delivered the opinion of the court:
The essential facts of this real estate action are not in dispute. Defendants, Northbrook Trust and Savings Bank, as trustee under trust number 471, and Arthur S. Johnson, Elsie N. Johnson, Phillip A. Johnson, and Carol Ann Piggott, as beneficiaries of that trust, are the legal and beneficial owners of two adjacent parcels of real estate located at the southeast corner of the intersection of Lake-Cook Road and Waukegan Road in the village of Deerfield, Cook County. The parcels were designated parcel A and parcel B on the plat of Phil Johnson’s subdivision. Parcel A is divided into subparcels: the “Restaurant portion” and the “Remainder of Parcel A.” Plaintiff is a partnership engaged in the business of real estate development. On January 11, 1977, plaintiff and defendants signed an option agreement giving plaintiff the option to purchase parcel B and the remainder of parcel A for a stated consideration. In this option, the parties agreed that “Parcel A is presently zoned as a Business District while Parcel B is presently zoned as a One-Family District. The Undersigned hereby undertake to obtain rezoning of Parcel B to Business District.” The option period commenced upon its signing and “expired on the later to occur of (1) the expiration of six (6) months after final action (whether favorable or unfavorable) by the Board of Trustees of the Village of Deerfield with respect to such zoning petition and (2) January 1, 1978.” The agreement also provided for extensions of the option period. It is not questioned that the actions taken pursuant to this agreement were taken within the option period as extended.
According to the agreement, plaintiff’s option to purchase was “on the terms and conditions set forth in the real estate sales contract attached.” In the attached contract, defendant Northbrook Trust and Savings Bank, as trustee, agreed to convey the subject property to plaintiff “by recordable trustees deed.” The trial court found that on September 3, 1982, plaintiff exercised its option by paying defendants $10,000. The provisions of the option agreement named the parties; described the subject matter real estate; and fixed the purchase price, the time for payment, and the manner of conveyance. Had nothing more been said in the agreement when the option was exercised, a valid contract for sale of the real estate undoubtedly would have emerged, requiring defendants to convey title to the subject premises “by recordable trustees deed.”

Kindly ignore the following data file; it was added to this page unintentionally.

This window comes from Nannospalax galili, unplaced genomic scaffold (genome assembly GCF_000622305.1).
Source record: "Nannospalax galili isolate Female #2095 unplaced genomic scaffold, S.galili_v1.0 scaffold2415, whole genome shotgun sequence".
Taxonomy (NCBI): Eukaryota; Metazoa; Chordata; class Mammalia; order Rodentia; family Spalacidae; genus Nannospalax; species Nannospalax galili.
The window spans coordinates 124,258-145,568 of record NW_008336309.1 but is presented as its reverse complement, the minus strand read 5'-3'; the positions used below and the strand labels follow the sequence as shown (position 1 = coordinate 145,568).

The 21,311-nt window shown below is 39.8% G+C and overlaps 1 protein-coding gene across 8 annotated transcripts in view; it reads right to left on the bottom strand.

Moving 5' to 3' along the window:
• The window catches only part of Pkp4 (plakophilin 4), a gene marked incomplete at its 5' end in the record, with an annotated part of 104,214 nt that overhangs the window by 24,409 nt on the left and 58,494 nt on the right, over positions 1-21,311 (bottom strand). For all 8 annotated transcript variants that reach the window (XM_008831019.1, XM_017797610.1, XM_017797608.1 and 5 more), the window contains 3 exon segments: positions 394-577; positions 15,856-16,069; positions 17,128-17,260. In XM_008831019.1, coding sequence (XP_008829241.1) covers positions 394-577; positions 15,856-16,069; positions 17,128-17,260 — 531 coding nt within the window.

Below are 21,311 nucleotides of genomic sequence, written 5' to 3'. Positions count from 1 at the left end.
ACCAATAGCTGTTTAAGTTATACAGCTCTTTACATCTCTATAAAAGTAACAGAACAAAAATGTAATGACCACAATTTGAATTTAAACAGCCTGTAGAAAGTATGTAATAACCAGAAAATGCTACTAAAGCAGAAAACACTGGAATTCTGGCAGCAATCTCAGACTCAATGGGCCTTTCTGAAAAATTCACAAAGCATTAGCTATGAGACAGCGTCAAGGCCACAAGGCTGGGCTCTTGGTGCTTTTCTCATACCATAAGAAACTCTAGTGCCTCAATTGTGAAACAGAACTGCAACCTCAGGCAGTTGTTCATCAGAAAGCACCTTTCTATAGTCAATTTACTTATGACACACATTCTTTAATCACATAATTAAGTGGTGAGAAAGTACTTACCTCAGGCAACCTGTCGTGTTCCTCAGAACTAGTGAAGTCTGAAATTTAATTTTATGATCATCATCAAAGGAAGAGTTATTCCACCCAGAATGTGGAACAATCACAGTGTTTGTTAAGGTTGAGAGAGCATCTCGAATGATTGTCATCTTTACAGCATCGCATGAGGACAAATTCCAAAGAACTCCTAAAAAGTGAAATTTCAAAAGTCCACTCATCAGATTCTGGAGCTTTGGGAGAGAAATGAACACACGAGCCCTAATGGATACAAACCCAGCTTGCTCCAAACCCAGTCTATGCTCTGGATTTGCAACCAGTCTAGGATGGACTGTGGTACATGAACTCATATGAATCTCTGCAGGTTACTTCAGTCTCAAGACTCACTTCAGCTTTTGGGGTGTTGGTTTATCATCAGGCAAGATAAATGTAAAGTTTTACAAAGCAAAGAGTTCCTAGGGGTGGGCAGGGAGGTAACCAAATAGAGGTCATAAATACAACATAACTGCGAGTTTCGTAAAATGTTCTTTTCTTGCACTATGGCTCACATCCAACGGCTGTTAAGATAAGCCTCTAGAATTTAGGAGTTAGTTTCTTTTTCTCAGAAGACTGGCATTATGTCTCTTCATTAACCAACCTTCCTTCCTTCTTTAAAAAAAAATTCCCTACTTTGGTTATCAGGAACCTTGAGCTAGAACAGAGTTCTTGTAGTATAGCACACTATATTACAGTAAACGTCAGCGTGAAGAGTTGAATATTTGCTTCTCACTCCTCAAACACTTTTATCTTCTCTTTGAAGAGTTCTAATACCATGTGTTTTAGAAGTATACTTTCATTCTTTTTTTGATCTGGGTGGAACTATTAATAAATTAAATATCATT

The same words, “recordable trustees deed,” were used in the real estate contract involved in Maros v. Jones (1972), 6 Ill. App. 3d 950, 951, 286 N.E.2d 819. Both Maros and this case involve *539a contract by an owner to subdivide land into two or more parts by conveying a portion of the land to a buyer. Section 1 of “An Act to revise the law in relation to plats” (Plats Act) (Ill. Rev. Stat. 1969, ch. 109, par. 1) provides in relevant part, “whenever the owner of land subdivides it into 2 or more parts *** he must have it surveyed and a plat thereof made.” In Maros this court held that this section required that the subject property be subdivided before good title may be transferred. Section 5a of the Plats Act (Ill. Rev. Stat. 1975, ch. 109, par. 5a) provides that the recorder of deeds “shall not record deeds or leases which attempt to convey property contrary to the provisions of this Act.” It is further provided in the Illinois Municipal Code:
“The corporate authorities may provide, by ordinance, that any map, plat, or subdivision of any *** parcel of land, shall be submitted to the corporate authorities *** for their *** approval. In that case no such map, plat, or subdivision shall be entitled to record in the proper county, or have any validity until it has been so approved. *** Until approved by the corporate authorities, *** no such map, plat or subdivision plat shall be entitled to record in the proper county, or have any validity whatever.” Ill. Rev. Stat. 1975, ch. 24, par. 11 — 15—1.
Pursuant to and supplementing these Illinois statutes, the village of Deerfield enacted ordinances defining “subdivision” and describing the recording requirements:
“Subdivision — the division of a parcel of real estate not previously subdivided, into two or more lots or parcels as- to require the preparation and recording of a plat or subdivision.” (Deerfield, Ill., Municipal Code ch. 9, par. 9.101 (1963) (as amended).)
“In the case of all lots of record as defined herein, a division or separation of or from such Lot of Record by conveyance of record shall be deemed a subdivision or resubdivision within the terms of this ordinance and require the preparation and recording of a plat of subdivision or resubdivision as the case may be, in accordance with the terms of this Section.” (Deerfield, Ill., Municipal Code ch. 9, par. 102a (1963) (as amended).)